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Suncorp profit falls 32%

Despite strong gains from Suncorp’s (ASX: SUN) insurance division, full-year profit decreased by 32% to $491 million.

Shareholders were expecting the profit since the company advised late last month that the sale of its bad bank loans to Goldman Sachs would result in heavy losses. The loss incurred from the sale was $632 million but, excluding one-off items, underlying profit still managed to grow 19%to $1.23 billion.

In its full-year report released this morning, the company’s long-term potential was centre stage. “Suncorp and its stakeholders can now focus on the true value of the Group”. In addition the company’s focus on its ‘One Company, Many brands’ and operational efficiencies have helped the company deliver strong results in number of divisions.

Key results include:

  • General insurance gross written premium (GWP) up 8% to $8,589 million
  • Core bank lending up 9.5% to $47.5 billion
  • Life risk individual in-force premium up 8.7% to $785 million

Suncorp general insurance performed strongly in the past year thanks to increasing premiums and less claims. General insurance profit was $883 million, up from $493 million in 2012. Top-line growth, operational efficiencies and favourable investment movements enabled an insurance trading result ratio of 13.1%.

Strength in general insurance buoyed the poor results in banking which realised a loss after tax of $343 million compared to a profit after tax of $26 million in 2012. In addition, Suncorp Life “was impacted by adverse experience particularly disability claims and lapses” and resulted in a profit of $60 million compared to $251 million last year.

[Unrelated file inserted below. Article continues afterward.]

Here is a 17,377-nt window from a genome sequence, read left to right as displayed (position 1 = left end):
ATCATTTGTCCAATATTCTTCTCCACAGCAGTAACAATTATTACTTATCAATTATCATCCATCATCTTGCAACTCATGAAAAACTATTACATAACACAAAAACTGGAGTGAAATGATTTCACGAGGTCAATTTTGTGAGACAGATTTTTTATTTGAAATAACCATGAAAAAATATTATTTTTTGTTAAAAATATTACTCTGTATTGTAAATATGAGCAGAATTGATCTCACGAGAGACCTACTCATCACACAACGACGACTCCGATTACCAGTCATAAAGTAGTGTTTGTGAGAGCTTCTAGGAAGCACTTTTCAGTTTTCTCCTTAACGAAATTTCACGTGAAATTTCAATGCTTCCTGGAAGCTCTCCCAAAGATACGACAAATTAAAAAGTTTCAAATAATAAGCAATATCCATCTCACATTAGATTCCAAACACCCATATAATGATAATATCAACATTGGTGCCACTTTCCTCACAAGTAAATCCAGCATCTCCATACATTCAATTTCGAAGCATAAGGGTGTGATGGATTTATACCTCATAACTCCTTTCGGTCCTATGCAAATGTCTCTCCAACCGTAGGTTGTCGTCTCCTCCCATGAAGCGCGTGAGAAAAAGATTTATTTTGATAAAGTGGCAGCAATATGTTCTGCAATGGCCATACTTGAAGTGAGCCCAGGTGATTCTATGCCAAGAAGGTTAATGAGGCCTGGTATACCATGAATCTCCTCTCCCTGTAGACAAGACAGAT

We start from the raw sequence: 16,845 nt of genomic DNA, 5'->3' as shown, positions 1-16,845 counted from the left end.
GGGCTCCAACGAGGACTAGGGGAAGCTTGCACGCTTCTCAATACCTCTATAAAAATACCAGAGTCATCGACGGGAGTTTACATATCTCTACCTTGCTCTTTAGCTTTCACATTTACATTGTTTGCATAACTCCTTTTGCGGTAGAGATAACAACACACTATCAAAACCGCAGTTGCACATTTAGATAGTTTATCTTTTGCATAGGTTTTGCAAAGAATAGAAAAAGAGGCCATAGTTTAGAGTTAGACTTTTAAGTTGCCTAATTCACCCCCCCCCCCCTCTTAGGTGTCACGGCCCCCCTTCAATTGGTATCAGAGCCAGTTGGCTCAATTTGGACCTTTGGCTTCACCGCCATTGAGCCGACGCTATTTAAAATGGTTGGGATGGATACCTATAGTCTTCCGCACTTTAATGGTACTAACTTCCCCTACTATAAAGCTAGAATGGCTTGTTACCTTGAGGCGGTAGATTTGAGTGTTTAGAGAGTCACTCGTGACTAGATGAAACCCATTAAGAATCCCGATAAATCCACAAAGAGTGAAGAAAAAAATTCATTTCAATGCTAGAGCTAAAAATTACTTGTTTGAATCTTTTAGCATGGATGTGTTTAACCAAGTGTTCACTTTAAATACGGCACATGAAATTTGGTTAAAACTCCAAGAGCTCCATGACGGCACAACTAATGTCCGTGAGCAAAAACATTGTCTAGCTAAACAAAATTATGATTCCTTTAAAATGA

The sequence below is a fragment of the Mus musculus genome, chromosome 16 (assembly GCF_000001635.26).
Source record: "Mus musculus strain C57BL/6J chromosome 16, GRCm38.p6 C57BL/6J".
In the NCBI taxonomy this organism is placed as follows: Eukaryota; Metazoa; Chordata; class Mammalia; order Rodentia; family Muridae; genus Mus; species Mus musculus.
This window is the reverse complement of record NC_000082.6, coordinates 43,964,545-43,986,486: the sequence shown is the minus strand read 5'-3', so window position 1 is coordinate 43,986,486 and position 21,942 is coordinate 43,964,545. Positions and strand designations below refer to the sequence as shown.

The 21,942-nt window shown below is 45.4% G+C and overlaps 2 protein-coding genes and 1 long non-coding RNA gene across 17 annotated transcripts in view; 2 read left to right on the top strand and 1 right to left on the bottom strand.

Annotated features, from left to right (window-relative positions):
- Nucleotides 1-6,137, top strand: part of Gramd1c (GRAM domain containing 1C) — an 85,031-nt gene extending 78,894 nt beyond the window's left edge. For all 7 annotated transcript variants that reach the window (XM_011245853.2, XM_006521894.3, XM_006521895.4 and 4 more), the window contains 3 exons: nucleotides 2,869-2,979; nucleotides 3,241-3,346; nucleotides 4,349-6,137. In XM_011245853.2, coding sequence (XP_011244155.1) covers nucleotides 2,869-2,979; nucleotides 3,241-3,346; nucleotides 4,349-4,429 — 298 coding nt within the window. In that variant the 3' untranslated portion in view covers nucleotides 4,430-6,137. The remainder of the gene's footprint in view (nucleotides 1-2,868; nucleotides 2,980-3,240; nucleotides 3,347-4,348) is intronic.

Foolish takeaway

Shareholders were prepared for poor results from Suncorp, but today’s report will likely affect the share price in the short term. This Fool remains confident in the company’s medium-term outlook, but at current prices it’s not a bargain. Basic EPS was 38.42 cents to 30 June, down from 56.68 cents in the previous period, which will make the stock expensive on current valuations going forward. Investors looking for a ‘bargain’ could perhaps eye off other companies such as Challenger (ASX: CGF) or Insurance Australia Group (ASX: IAG).

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Motley Fool contributor Owen Raszkiewicz owns shares in Challenger.

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